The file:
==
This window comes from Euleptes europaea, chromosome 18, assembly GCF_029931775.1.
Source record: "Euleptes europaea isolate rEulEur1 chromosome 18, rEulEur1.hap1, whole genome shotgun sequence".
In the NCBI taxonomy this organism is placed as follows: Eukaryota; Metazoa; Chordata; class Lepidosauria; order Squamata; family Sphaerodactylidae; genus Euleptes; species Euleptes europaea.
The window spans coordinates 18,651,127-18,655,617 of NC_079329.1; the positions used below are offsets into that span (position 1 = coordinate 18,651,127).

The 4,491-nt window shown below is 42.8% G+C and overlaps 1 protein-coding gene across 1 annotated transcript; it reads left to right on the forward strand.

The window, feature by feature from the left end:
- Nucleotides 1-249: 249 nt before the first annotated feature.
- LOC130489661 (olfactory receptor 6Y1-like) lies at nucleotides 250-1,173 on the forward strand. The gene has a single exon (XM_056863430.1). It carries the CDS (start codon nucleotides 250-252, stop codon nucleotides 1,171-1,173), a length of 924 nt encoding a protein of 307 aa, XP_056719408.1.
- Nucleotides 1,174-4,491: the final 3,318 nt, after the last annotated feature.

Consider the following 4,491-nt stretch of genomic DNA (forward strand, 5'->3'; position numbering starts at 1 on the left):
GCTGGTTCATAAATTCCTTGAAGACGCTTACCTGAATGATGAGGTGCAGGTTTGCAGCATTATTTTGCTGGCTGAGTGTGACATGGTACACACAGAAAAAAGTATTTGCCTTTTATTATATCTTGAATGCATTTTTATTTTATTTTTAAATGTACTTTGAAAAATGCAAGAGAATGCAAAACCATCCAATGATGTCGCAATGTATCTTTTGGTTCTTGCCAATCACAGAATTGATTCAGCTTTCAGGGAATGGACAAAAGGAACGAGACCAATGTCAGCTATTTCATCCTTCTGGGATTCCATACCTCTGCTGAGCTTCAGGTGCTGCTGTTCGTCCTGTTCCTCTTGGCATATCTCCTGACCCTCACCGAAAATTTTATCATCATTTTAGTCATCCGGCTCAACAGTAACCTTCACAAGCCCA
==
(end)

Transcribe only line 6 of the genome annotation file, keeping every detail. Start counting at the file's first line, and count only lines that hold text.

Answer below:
The window, feature by feature from the left end: